For my software engineering class this semester, I was put into a group and instructed to develop a piece of software.The goal is to go through the process of software engineering, not necessarily to create the best project. So, our focus is more on documentation, the development process, testing, and shipping software than it is actually writing the software.
Of course, since this is a group project, I have very little say in how we go about actually writing the software. Even though we are using Python, unfortunately my group has decided to go with a library that doesn't support OpenBSD. This means that I need to—at least temporarily—change out my operating system for something that will work for this project. Installing Linux in an OpenBSD VM isn't practical, because it would be fragile and may not allow me to use graphics. Using the Linux lab at my university isn't practical because I do some of my development at home, where I cannot access the lab because I am not on campus. And finally, running Linux in a Proxmox VM at home isn't practical because I so some of my development on campus where I cannot access my home network because I am not at home. You may argue that the latter is solved by setting up a VPN. Indeed, it is on my list to do this some day, but for now I do not have time.
For the sake of simplicity and velocity, my only practical option was to swap out the NVME in my laptop—which is very easy because I use a Framework—and then install a different OS. The library we are using for my group project will probably work on Linux, but I didn't have the time to chance it, and I really didn't want to mess with it if it didn't just work out of the box, because I need to spend my time actually producing code, not debugging my obscure setup. Unfortunately, this means my only option is Windows 11.
I chose Windows 11 because, as much as I dislike it for political reasons, I can trust that it will just work, at least for now. I know that it will run the software I need to run for this project, and it should have decent hardware support. I really hate to admit it, but Windows 11 at the time of writing works very well and runs very smoothly on the Framework laptop. This is thanks to Framework and its handy driver package, but I also have to hand it to Microsoft that so far, Windows 11 runs with fewer quirks than OpenBSD + GNOME, especially as far as multiple monitors are concerned, and switching WiFi networks, the two biggest problems I have currently. It also has yet to panic or otherwise fail to awake from suspend, which OpenBSD does on occasion. So, it looks like I will be running Windows for this season of my life. At the very least, it will be until the end of the semester when this project will be completed. Or it might be until the end of the school year. Or it may be longer, I'm not sure.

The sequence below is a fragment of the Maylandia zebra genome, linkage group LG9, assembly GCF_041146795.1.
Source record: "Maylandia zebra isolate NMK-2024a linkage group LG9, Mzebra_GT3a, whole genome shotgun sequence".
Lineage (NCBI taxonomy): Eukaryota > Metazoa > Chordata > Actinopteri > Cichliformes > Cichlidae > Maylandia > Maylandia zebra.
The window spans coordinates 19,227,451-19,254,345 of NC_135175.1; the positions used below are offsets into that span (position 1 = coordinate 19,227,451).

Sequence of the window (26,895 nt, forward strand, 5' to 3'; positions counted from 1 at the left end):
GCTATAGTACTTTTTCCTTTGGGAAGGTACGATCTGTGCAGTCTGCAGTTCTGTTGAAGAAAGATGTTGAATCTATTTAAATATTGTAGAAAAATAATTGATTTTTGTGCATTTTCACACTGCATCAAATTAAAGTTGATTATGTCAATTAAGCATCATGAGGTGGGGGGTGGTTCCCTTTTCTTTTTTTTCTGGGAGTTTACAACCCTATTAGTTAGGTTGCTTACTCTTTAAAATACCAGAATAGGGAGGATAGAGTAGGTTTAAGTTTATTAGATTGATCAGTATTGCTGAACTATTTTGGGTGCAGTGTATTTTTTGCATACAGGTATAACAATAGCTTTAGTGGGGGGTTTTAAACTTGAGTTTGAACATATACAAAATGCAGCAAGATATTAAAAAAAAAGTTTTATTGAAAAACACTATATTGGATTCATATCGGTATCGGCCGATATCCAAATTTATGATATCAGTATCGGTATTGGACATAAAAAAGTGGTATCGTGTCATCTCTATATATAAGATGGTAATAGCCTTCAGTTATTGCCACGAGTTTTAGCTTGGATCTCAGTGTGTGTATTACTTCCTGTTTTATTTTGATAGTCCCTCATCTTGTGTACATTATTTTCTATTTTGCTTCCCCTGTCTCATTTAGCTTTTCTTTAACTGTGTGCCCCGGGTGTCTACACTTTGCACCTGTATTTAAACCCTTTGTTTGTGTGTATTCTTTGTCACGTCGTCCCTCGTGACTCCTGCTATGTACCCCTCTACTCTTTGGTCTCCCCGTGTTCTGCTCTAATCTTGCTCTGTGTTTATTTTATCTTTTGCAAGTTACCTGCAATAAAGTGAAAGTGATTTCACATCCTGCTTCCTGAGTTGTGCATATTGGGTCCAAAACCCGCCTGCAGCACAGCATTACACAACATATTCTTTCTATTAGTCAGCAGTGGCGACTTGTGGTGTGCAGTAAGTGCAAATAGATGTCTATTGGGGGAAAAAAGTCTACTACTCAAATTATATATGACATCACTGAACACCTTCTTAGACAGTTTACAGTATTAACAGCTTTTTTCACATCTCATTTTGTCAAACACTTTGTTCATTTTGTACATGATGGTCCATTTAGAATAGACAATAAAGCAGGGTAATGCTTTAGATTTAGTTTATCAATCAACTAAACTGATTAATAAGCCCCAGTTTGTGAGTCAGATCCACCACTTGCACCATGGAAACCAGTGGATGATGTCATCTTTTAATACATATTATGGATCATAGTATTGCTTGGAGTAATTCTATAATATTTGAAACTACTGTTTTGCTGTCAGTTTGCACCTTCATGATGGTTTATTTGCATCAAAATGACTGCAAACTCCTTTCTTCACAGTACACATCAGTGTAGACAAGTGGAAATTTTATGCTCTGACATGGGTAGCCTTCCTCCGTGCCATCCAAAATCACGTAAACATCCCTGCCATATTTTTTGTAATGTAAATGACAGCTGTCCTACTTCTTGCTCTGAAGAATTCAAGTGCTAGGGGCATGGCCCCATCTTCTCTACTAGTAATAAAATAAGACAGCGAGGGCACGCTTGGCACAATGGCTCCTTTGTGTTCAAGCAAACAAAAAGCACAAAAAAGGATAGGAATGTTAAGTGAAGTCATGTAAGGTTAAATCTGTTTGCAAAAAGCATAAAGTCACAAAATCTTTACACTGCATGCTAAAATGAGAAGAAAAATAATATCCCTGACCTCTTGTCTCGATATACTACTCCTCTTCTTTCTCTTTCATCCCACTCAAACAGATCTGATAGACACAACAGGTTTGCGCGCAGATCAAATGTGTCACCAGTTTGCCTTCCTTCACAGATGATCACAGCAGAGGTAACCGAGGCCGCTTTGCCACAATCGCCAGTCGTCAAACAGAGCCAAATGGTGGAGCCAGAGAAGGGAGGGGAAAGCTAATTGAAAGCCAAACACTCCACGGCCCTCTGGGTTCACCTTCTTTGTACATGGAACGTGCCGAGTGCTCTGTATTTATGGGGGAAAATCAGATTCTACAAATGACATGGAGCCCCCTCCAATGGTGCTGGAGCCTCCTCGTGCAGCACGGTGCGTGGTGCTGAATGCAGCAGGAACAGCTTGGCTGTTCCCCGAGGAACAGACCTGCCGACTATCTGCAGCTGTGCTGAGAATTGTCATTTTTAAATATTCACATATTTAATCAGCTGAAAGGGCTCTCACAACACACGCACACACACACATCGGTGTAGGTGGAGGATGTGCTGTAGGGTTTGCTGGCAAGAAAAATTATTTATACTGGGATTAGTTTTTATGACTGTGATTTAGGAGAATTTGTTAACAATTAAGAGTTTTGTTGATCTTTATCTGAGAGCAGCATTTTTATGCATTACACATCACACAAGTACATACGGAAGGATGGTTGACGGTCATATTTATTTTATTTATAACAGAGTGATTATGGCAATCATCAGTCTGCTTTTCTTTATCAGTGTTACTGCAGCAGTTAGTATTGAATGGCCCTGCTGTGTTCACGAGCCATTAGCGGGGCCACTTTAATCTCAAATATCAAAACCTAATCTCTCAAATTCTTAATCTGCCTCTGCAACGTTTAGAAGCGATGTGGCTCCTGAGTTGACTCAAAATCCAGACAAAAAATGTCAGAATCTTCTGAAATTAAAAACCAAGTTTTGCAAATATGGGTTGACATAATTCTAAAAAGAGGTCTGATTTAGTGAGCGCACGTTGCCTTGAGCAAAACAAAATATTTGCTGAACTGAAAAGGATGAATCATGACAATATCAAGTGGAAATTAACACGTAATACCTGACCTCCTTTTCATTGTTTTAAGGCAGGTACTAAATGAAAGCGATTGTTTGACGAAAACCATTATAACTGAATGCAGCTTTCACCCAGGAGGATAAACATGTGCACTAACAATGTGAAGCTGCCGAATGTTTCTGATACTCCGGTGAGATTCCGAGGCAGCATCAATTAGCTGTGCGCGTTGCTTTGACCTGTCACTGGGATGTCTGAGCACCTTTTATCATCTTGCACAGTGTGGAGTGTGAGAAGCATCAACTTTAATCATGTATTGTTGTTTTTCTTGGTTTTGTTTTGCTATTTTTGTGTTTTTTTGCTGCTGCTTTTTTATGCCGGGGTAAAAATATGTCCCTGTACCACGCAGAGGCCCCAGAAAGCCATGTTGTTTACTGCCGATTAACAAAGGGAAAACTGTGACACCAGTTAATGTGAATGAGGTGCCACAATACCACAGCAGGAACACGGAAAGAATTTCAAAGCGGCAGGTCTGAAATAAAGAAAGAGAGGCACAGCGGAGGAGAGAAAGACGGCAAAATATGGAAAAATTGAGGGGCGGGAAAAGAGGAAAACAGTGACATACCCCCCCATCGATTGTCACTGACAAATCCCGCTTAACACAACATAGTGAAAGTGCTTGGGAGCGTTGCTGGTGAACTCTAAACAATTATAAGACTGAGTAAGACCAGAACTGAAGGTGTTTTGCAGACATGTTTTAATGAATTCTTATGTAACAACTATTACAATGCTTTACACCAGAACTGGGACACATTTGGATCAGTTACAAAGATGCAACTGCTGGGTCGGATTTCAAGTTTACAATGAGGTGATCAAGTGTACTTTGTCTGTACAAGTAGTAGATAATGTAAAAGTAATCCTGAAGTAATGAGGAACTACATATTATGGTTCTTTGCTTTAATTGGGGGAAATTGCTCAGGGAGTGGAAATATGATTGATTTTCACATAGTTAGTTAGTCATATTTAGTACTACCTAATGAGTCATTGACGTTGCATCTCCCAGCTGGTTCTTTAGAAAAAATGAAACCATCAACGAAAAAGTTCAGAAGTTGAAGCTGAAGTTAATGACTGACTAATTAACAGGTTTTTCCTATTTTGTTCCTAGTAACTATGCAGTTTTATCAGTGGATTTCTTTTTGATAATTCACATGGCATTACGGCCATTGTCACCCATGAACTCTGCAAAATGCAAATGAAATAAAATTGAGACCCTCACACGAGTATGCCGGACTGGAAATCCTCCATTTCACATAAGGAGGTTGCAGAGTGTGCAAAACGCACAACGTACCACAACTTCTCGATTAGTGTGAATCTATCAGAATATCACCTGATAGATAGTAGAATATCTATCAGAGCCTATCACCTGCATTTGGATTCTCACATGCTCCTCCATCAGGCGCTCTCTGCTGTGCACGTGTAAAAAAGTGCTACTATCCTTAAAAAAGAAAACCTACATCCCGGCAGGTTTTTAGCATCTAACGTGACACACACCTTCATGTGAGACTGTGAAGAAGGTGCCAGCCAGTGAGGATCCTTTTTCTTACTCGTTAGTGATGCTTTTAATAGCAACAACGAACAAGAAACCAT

Either way, I must use Windows for now, which means I must endure the pain that comes along with it. As smooth and reliable as Windows 11 seems to be for now, it is still painful to use. There are a number of reasons for this, but my main problems are these:
Fortunately, I am able to uninstall most of the built-in apps, although not all of them.
I have also discovered a very reliable way to bypass the Microsoft Account sign-in on the set up screen, and I just figured out a reliable way to bypass the activation problem as well, thus freeing me from the watermark. I am not going to disclose my methods at this time, for fear that Microsoft will break them, but in this post, I want to discuss whether or not it is ethical to bypass these operating system features so that I can use Windows 11 Pro without paying for it and without logging in with a Microsoft account. That is, can I, in good conscious, use a technically “pirated” version of Windows 11?
To answer the question in the title, I do not believe it is unethical to bypass Windows security features and thus scam Microsoft out of a Windows license. My reasoning for this is relatively simple: Windows is adware and spyware. If it were a genuinely nice commercial operating system that respected my privacy and didn't shove ads in my face, then I would have no problem whatsoever paying for it because it would be a quality product worth supporting. However, it is simply unacceptable for a paid product to spy on its users and serve ads to them. If Microsoft is charging the user, then Windows is the product, and it is unethical to make the user the product as well by harvesting data at the operating system level and doing whatever it is that Microsoft does with it.
Microsoft is actively engaging in anti-consumer tactics. It is not wrong to charge for a proprietary operating system. I understand that operating systems take extensive time and money to develop. But it is wrong to charge for an operating system that serves the user ads, because typically you purchase things to avoid ads. Additionally, it is wrong for an operating system to spy on users. If you can't trust your operating system to keep your data safe, particularly an operating system you've paid for, then that is a real problem and speaks to the unethical behavior of Microsoft here.
So, I have no problem using a pirated copy of Windows. I admit that it is a nice system in many ways that OpenBSD is not. It is usable. It allows me to go about my day-to-day life with minimal fuss, although admittedly my requirements are not high for that, and I think it is user-friendly as far as actual UI is concerned. However, Microsoft's active exploitation of users that pay for Windows is extremely unethical. For that reason, I see no reason why I should pay for Windows, particularly if it is only a temporary install of Windows, although it is likely that I will continue to install Windows for my friends and family just for the sake of convenience.
© 2019-2023 Jordan Bancino.